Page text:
Support Wildlife Biology

Our Wildlife Biology Program could not have the impact it does without a powerful combination of public and private support. Visionary donors enable our program to recruit and retain top wildlife faculty and students, continuing the program’s legacy of excellence and important contributions to wildlife science, conservation and policy.

 No matter where you direct your support, you will make a positive, empowering impact on our students and faculty. The highlighted giving opportunities below are some of our priority areas of needed support.

Giving Opportunities

Wildlife Impact Fund

The Wildlife Impact Fund provides the flexibility we need to remain nimble to best serve our students and help faculty remain at the forefront of wildlife research and conservation. When you give to the impact fund, you provide scholarships and professional development opportunities for students, help faculty develop their groundbreaking research agendas and so much more.

Undergraduate Scholarships

Undergraduate scholarships are integral to recruiting and retaining the best students in North America and beyond, especially as our student enrollment continues to grow.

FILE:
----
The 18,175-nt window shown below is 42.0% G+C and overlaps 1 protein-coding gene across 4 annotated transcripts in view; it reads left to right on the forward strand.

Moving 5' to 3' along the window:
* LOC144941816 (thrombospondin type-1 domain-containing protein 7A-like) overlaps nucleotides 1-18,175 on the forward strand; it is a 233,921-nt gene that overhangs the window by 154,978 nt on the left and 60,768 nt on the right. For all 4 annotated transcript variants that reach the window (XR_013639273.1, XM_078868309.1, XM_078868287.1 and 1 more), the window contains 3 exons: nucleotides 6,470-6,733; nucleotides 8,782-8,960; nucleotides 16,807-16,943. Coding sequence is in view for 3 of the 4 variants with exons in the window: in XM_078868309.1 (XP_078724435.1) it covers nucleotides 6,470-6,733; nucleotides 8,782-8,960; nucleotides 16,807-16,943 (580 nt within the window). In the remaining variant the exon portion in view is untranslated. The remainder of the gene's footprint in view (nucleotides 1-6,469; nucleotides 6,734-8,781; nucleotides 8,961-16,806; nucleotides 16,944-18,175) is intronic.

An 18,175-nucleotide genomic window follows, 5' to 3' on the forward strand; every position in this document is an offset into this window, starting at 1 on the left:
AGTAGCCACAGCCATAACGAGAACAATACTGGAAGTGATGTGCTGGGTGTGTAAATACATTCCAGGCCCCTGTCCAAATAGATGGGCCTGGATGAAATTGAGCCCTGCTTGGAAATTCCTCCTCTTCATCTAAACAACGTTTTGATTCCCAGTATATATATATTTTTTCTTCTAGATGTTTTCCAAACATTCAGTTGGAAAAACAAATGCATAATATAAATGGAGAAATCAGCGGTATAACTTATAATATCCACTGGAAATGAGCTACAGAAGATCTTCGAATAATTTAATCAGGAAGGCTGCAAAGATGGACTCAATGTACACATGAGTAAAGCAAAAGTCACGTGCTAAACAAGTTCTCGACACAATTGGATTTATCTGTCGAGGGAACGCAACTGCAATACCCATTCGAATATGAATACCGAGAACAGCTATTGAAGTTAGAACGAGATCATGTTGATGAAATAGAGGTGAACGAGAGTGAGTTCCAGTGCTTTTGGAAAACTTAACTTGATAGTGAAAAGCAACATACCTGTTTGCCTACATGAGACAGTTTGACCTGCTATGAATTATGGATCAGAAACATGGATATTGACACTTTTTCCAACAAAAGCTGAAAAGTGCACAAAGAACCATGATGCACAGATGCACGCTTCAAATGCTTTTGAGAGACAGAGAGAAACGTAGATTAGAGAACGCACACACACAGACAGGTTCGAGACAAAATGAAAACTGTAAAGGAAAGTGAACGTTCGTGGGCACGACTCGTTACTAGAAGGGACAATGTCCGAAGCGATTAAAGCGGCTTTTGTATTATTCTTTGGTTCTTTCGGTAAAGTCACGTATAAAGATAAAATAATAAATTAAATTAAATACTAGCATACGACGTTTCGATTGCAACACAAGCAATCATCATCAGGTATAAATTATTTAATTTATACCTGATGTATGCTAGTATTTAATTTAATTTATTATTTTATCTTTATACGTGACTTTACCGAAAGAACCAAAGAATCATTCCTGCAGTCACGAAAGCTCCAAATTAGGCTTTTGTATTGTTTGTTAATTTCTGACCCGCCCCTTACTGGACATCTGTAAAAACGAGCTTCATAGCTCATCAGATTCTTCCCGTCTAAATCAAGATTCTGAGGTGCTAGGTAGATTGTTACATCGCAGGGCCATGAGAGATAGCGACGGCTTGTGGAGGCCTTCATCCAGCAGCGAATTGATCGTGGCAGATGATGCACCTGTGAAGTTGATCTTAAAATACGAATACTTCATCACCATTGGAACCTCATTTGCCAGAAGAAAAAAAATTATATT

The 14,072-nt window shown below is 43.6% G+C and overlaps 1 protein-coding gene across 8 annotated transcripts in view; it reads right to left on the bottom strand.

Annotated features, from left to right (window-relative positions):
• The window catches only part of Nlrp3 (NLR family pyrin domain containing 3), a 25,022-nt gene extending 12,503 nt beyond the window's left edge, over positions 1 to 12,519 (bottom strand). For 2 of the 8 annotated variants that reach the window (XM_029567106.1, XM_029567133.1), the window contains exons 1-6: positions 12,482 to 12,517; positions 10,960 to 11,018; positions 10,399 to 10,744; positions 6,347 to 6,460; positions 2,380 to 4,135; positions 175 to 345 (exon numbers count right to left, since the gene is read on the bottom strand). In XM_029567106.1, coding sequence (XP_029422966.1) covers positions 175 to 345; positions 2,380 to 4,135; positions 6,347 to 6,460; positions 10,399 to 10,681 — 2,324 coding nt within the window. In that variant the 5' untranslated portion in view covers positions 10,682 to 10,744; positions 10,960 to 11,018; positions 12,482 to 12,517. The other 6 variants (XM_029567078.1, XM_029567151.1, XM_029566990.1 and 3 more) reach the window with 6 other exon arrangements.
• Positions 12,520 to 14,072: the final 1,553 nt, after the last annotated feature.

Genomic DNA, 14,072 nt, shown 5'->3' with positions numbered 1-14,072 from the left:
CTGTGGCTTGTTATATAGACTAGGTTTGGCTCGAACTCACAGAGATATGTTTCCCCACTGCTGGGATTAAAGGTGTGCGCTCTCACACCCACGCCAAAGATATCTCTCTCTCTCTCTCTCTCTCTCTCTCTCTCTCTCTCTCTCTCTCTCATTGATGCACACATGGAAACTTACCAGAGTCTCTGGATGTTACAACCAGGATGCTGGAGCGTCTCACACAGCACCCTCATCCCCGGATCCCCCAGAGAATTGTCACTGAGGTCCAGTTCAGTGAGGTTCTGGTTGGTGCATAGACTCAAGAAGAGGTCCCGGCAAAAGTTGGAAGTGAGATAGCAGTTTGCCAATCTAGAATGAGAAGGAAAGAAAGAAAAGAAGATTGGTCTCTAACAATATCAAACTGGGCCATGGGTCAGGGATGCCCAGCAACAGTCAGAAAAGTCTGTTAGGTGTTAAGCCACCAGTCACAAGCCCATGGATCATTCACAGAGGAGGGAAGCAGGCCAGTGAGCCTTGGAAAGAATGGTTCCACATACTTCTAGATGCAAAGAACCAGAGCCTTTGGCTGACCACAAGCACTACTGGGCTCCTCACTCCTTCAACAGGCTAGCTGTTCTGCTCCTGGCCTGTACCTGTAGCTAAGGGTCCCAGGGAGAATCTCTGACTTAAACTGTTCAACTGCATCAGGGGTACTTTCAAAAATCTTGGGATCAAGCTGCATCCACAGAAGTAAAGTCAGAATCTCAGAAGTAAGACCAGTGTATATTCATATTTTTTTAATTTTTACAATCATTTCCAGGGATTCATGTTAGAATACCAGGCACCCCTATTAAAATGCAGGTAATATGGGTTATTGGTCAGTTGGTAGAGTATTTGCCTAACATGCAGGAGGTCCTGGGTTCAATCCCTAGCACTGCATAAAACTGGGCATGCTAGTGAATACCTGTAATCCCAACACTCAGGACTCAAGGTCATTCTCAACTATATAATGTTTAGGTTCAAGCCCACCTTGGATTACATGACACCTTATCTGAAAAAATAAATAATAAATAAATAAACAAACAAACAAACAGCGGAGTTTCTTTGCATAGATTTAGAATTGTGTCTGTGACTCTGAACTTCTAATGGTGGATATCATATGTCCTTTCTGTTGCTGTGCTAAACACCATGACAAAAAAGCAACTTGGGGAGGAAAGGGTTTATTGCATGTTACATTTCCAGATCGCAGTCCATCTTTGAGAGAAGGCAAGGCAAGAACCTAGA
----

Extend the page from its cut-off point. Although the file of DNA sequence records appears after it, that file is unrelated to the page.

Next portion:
Graduate Fellowships

The strength of our program depends on funds that support our graduate students' education and research. We prepare our advanced students for leadership roles in government agencies, academia, and the nonprofit and private sectors.

You Can Make a Difference

There are many ways to support the Wildlife Biology Program, some of which may result in significant tax savings or other benefits to you. We are available to work with you to create gift strategies that maximize the impact of your gift and meet your philanthropic and financial goals. To learn more about how you can support the Wildlife Biology program please contact Alina McCue, director of development, at or (406) 546-6415.

Wildlife PhD Candidate Jennifer Feltner working in the field as part of her research on large carnivores. Photo by Jennifer Feltner

Proud Wildlife Biology Program undergraduates on graduation day

Female orangutan in the Danum Valley, Borneo. Photo by Jedediah Brodie